Lamine and Aissatou presented a booklet made with children from the Street Library in a neighbourhood on the outskirts of Dakar (Senegal). They also explained how the children’s fondest dream was that their neighbourhood could be nicer. As made evident in their booklet, this dream has begun to materialize through frescoes they have painted on the walls. The murals were made with the help of a sculptor from a neighbouring community — which had rejected him. Because of his artistic involvement with the children, he regained a level of respect from his neighbours.

Finally, Elise, from Ouagadougou, spoke about her own experience, showing how an activity that gathers together different children from a neighbourhood can also be a way of building community support for the most marginalised of families.

During each day of the session, time was devoted to exchanging educational techniques that helped participants to improve what they already do, despite a lack of resources. These techniques included: paying attention to and valuing children’s own words; storytelling by using shadow theatre; displaying children’s drawings for others to admire; learning to make a book which answers a question asked by the children; learning cooperative games; getting children involved in the facilitation of the activities; making jewellery from pieces of fabric, etc.

These workshops were greatly appreciated, as participants gained insight from one another. One was struck that the shadow theatre was prepared with ordinary cardboard and pieces of salvaged wood. She said, “You don’t necessarily need a lot of resources in order to run a good activity.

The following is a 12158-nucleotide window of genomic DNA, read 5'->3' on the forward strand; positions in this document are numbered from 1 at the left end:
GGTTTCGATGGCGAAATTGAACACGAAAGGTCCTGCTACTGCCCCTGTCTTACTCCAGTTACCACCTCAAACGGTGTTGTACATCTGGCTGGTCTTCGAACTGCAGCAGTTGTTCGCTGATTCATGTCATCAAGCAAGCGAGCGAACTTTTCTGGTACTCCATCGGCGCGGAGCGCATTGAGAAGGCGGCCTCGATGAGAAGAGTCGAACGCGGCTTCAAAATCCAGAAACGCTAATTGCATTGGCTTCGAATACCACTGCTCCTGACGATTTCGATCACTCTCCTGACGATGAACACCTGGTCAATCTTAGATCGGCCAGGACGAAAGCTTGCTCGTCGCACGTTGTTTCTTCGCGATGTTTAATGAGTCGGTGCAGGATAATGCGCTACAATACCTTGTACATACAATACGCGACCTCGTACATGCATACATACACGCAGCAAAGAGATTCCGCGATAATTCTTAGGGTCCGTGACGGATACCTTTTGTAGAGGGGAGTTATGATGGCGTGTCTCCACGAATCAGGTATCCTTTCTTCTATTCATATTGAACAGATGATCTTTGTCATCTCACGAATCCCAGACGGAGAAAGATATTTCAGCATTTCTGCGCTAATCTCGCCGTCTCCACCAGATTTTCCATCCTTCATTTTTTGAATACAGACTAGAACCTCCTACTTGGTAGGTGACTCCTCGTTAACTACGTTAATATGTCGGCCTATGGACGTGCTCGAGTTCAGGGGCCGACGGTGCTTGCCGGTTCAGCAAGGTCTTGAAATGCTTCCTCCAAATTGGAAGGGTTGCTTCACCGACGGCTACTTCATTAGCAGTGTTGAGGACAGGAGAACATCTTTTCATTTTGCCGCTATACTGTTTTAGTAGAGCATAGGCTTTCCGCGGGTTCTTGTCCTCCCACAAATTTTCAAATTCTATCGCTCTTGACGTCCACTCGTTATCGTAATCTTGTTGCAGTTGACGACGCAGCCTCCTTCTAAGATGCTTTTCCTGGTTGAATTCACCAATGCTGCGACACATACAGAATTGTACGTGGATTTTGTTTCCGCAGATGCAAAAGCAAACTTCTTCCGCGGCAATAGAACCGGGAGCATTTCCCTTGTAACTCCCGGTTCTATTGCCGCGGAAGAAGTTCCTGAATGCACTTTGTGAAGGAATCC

In Burkina Faso, facilitators made this book to display children’s drawings

As is often the case, it was through telling one another about their experiences that participants found the most strength and inspiration. “I feel strengthened by learning that the efforts we make, however small, can bring change to the life of someone in difficulty who is excluded from society.

They also said they gained in conviction that education comes not only from schooling, but also from what each child learns from their family, neighbourhood, and village. One added, “I’ve also learned how educational activities can bring peace to a country; the peace in the hearts of children.

This session showed that the word “facilitator” does not fully convey what is achieved. In fact, these young people who ensure that children can take part in cultural activities are actually sharing knowledge, as well as bringing unity to fractured communities. As “peace builders,” they act as big brothers and sisters who show children a path toward their future. They have a lot to be proud of.

Download the ‘Guide to Organising Activities with Children‘ created during this training session.